Now for actual mint choc-chip constituents! We added a load of fresh mint, which we spent a considerable amount of time de-sprigging and chin wagging whilst doing so, and cacao nibs at every possible stage. We also made a mint tea-like wort infusion, which we added into the underback, to really amp up the sweeter mint flavours and help in layering them. During the conditioning phase of the beer, we did more of the same but also adding a cold brew of cacao. In doing so we aimed to get a deep mint-chocolate flavour that lingers.

If the recipe and collaboration wasn't fun in enough, we really got into the naming this beer. When Dave used to brew with us, we had some fantastic soundtracks to our working day. As most of you may know, we at Weird Beard have a history of naming beers with nods to some of our favourite bands/songs also. When it came to this beer, music was our first port of call for inspiration. Bryan discovered Carter USM's "A World Without Dave" on his iTunes and it made 100% sense that this was what we rolled with.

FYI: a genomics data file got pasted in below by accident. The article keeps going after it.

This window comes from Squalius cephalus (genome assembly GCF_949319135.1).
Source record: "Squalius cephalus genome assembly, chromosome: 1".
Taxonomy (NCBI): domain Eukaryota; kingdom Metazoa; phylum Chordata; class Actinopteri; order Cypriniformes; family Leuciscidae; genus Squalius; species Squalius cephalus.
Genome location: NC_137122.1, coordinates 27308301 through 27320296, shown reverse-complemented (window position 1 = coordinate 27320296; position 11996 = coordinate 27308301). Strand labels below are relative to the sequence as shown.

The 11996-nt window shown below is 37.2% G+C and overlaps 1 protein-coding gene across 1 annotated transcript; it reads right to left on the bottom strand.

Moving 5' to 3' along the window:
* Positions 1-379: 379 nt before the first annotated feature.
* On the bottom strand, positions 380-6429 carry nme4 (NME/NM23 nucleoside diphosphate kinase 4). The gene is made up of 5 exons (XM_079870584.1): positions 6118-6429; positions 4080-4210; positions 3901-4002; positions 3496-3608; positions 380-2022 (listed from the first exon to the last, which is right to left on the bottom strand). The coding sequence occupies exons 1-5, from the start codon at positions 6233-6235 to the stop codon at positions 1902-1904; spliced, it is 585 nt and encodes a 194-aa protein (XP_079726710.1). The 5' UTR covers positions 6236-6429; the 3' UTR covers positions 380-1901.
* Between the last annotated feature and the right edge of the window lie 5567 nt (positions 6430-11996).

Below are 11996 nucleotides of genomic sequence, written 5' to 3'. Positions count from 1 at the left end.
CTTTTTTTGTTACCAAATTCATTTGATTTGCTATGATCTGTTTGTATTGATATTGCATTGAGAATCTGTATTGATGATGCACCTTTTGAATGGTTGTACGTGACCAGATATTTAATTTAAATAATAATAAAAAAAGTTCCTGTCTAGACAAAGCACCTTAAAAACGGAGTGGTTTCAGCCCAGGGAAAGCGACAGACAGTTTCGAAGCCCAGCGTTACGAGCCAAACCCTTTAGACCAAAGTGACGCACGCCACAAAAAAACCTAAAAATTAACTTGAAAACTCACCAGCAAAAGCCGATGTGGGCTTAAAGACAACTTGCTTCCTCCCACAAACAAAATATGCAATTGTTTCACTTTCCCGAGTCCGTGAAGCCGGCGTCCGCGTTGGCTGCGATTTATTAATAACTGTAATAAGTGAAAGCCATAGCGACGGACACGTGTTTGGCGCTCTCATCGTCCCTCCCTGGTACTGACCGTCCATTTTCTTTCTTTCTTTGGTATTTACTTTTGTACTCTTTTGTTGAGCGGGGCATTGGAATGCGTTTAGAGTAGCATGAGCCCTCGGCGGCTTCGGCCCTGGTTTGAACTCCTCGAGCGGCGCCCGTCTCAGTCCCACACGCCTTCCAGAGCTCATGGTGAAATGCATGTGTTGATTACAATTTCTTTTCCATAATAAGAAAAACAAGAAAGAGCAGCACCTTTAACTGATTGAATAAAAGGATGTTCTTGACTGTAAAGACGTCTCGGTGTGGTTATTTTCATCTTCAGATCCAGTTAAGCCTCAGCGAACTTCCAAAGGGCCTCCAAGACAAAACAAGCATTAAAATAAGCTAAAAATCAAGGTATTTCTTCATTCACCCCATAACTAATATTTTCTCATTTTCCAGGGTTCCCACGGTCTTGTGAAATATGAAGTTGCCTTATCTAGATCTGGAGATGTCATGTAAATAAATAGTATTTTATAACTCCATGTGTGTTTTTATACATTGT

We whole-heartedly suggest you play the tune, grab the beer, drink & enjoy. A World Without Dave is so much easier to bear with this brew in your hand.

Debuting tonight at the harp in London if you fancy.

Monday 25 January 2016

A Celebration of Collaborations 2

Next collaboration we’re pleased to announce is “A Lemon Tree My Dear Watson”. This, we brewed with Steve of Bexar County Brewing (pronounced “Bear County” with the “x” being silent).